If you’re looking for a new job online, be careful. The FBI is warning(Opens in a new window) that scammers are posting fake job listings using the names of real companies to try to dupe applicants into handing over sensitive information. 

The scheme exploits how companies post job listings across a variety of recruiting websites. The fraudsters will do the same by posting spoofed job listings. 

The FBI didn’t name the affected job recruitment platforms, but it said in one case the site allowed anyone to post a job, including on official company pages, without user verification. “Those postings would appear alongside legitimate jobs posted by the business, making it difficult for applicants and the spoofed company to discern which job posting was real and which one was fraudulent,” the agency added.

The job posting screen for LinkedIn.


The job posting screen for LinkedIn.

The FBI might be referring to a vulnerability at LinkedIn, which allowed anyone —including unaffiliated users—to post a job listing on behalf of a company, according(Opens in a new window) to BleepingComputer. LinkedIn seems to have since fixed the flaw by requiring job posters to verify the listing through an email address registered with the employer. 

The FBI adds that scammers will also replicate legitimate job postings by using the same logos, content, and HR employee names, but change the contact details. The fraudsters will then circulate the job listings across other networking sites.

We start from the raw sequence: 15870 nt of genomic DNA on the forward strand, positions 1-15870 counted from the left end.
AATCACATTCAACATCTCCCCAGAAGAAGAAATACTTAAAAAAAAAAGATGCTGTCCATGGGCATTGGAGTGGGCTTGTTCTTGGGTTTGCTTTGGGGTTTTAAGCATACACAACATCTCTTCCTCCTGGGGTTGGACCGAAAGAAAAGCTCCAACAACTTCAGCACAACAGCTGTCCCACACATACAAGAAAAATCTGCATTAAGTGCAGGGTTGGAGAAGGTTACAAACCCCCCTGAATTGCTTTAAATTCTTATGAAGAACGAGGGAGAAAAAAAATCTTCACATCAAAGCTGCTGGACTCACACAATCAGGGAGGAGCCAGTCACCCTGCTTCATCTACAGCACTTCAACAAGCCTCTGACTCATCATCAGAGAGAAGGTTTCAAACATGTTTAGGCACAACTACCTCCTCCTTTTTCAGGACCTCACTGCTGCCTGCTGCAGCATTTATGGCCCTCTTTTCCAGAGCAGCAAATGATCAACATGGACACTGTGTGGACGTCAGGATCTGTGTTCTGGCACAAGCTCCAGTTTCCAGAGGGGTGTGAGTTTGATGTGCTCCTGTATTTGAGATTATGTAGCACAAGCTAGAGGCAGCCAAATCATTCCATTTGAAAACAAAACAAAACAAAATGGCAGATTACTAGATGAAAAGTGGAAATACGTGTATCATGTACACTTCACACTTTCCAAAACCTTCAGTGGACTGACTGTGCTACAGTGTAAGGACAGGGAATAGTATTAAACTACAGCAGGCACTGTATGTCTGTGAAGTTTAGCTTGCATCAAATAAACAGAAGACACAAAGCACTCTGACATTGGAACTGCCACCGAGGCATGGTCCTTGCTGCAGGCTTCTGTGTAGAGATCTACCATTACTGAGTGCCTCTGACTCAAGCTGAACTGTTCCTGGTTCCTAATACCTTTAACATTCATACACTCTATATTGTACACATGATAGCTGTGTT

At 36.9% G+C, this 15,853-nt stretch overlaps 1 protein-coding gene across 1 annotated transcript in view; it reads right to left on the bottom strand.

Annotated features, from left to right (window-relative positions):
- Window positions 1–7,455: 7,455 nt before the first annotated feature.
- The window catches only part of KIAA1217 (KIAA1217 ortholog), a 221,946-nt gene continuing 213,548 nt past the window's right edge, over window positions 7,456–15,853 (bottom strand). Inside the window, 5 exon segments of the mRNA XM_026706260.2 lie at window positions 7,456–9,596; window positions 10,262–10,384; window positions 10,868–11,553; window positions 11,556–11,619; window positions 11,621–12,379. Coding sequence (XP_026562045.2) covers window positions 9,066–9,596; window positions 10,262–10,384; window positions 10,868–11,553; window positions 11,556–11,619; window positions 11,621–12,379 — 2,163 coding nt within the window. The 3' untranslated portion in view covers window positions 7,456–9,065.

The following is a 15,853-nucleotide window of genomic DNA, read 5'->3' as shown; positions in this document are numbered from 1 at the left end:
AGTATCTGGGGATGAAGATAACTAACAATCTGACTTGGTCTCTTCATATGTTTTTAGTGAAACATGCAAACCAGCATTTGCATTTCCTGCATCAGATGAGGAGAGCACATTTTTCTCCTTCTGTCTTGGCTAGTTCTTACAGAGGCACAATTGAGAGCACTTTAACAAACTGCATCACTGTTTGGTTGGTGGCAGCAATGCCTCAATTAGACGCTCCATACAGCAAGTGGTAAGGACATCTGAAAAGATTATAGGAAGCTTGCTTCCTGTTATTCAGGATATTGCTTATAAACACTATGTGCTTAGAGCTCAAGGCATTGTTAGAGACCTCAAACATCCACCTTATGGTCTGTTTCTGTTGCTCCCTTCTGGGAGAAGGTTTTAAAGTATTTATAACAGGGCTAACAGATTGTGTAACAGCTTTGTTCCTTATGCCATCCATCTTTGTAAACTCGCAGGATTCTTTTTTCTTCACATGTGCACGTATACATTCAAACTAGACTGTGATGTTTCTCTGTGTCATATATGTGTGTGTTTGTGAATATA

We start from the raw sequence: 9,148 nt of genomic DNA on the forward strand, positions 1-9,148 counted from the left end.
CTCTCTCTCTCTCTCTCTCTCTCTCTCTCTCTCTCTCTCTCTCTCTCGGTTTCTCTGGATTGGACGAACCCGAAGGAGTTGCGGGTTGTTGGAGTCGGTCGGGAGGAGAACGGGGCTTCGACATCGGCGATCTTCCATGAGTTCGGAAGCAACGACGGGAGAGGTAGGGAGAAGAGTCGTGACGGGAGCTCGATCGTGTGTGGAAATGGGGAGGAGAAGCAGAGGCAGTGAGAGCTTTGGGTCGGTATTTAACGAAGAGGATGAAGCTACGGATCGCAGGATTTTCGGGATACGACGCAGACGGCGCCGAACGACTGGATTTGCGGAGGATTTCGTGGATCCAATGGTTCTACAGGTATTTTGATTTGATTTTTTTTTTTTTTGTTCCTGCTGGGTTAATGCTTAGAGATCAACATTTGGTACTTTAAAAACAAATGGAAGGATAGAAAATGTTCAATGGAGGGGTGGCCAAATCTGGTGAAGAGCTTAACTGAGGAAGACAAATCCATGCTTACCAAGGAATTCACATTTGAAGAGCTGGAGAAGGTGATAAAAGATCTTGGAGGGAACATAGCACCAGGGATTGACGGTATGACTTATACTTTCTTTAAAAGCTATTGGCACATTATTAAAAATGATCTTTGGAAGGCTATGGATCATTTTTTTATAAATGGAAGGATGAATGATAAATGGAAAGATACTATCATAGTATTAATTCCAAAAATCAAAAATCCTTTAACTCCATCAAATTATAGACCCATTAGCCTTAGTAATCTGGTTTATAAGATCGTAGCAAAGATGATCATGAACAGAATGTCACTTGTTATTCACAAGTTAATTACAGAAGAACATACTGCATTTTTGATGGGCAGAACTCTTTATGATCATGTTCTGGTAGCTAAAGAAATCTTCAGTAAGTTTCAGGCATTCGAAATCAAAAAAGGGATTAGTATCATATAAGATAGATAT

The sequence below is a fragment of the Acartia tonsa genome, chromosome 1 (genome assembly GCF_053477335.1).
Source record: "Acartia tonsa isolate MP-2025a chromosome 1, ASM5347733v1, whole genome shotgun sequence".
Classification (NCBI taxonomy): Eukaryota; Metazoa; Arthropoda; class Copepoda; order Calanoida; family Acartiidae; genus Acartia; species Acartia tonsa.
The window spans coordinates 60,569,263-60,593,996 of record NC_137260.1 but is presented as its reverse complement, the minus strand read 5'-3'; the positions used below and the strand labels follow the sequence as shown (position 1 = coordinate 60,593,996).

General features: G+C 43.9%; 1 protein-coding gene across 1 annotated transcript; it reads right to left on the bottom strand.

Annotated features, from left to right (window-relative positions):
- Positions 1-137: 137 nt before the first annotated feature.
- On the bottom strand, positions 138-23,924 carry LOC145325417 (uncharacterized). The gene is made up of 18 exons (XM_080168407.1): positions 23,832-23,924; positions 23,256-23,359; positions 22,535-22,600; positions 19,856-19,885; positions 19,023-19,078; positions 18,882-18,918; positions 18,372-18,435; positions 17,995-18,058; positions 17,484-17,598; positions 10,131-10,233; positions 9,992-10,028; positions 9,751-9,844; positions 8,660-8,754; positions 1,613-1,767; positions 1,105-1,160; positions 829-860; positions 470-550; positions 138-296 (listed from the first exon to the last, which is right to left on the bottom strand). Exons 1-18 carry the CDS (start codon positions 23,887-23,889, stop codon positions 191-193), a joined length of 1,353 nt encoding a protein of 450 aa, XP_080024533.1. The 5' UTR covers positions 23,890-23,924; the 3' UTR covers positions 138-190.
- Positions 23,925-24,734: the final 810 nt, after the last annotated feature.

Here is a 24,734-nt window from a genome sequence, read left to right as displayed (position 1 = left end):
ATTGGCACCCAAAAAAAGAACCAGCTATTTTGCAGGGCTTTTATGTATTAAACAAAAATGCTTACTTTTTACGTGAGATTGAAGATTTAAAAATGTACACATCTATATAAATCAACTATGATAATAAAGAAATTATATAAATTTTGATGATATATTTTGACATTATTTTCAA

It’s also easy for job hunters to fall for the scheme since it’s customary to provide personal information to an employer during the application process and when the job has been secured. In the wrong hands, the same information can be used to commit identity theft. The FBI also noted the scammers behind the scheme can even try to trick job applicants into sending over money or credit card information before an offer has been made—a huge red flag.

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“​​Legitimate companies will ask for PII (personal identifying information) and bank account information for payroll purposes AFTER hiring employees,” the FBI added. “This information is safer to give in-person. If in-person contact is not possible, a video call with the potential employer can confirm identity, especially if the company has a directory against which to compare employee photos.”

“Since early 2019, the average reported loss from this scheme is nearly $3,000 per victim, and many victims have also reported that the scheme negatively affected their credit scores,” the FBI added. To protect yourself, the FBI recommends first verifying a job listing is legit by visiting the employer’s official hiring page or by contacting the employer’s HR office.  

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